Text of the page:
Long ago, neurologist Paul MacLean, MD, proposed that the human skull functionally holds not one brain, but three, each representing a distinct evolutionary stratum that formed upon the older layer coming before it — somewhat like an archaeological site. He called this the "triune (3-part) brain" and the three components were referred to as the neocortex, the limbic system, and the reptilian brain [see illustration]. Each is intimately connected by nerves to the other two, but each also seems to operate independently and with distinct capacities.
This perspective became an influential paradigm at the time, forcing a reconsideration of how the brain functions. It had previously been assumed that the highest level of the human brain, the neocortex, dominated the other, anatomically lower (and historically older) levels. MacLean showed that this was not the case, and that the limbic system can temporarily hijack higher mental functions whenever it needs to; overwhelming and smothering the “rational mind.” Clinically, this has profound implications for understanding pain and its management. Each component of the triune brain can be further defined: [also see references cited below for more information]
- Reptilian Brain — aka archipallium, primitive or "Basal Brain," hindbrain, or the "R-complex" — is the oldest brain in an evolutionary sense, consisting of structures of the brain stem, the globus pallidus, and the olfactory bulbs. These dominate in lower animals such as reptiles and are the center of archaic behaviors. The reptilian brain is rigid, obsessive, compulsive, ritualistic, aggressive, and paranoid. In the interest of self-preservation it keeps repeating the same behaviors over and over again. It also controls muscles, balance, and autonomic functions, such as breathing and heartbeat, so it is active even in deep sleep. Reflexive responses to acute pain, such as removing one’s hand from a flame, are quickly mediated by this primitive part of the brain (one does not waste time by enlisting higher intellectual centers to think about stopping the pain).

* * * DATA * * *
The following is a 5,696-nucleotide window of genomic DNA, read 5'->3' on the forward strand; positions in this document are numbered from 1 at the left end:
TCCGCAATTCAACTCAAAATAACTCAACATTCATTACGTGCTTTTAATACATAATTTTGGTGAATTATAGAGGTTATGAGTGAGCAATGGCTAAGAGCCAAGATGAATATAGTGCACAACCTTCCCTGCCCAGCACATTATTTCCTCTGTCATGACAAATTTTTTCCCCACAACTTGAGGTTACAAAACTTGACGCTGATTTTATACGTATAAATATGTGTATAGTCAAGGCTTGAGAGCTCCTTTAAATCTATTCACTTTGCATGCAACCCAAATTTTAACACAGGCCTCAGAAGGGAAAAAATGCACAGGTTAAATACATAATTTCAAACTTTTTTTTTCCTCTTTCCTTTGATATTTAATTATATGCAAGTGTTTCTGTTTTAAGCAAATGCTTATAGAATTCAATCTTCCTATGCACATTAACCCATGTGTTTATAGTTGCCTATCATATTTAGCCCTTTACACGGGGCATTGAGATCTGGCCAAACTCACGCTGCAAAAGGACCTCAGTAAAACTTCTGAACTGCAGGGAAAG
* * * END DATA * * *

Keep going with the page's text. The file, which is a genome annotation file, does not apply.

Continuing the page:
- Limbic System — aka paleopallium, old mammalian brain, or midbrain — is the central portion of the triune brain. It corresponds to the brain of early mammals and is concerned with emotion, motivation, and feeding, fighting, fleeing, and sexual behaviors. Stimuli passing through the limbic brain are valued as being either agreeable or disagreeable, and the repetition of pleasure and the avoidance of pain mediated by this system are essential for survival. The limbic system helps determine valence (eg, whether you feel positive or negative toward something) and salience (eg, what gets your attention). Anatomically, the limbic system has many distinct components and vast interconnections with the neocortex, so that brain functions are rarely purely limbic or purely cortical but a mixture of both. Limbic brain functions play a vital role in pain medicine and many of the medicinal agents used for pain management, both opioid and nonopioid (eg, antidepressants, anxiolytics, anticonvulsants, etc.), affect neurotransmitters and their receptors within limbic structures. The limbic brain also plays a central role in motivating and manifesting substance abuse and addiction, as well as somatization, catastrophizing, and other psychological syndromes that unfortunately hinder effective pain management.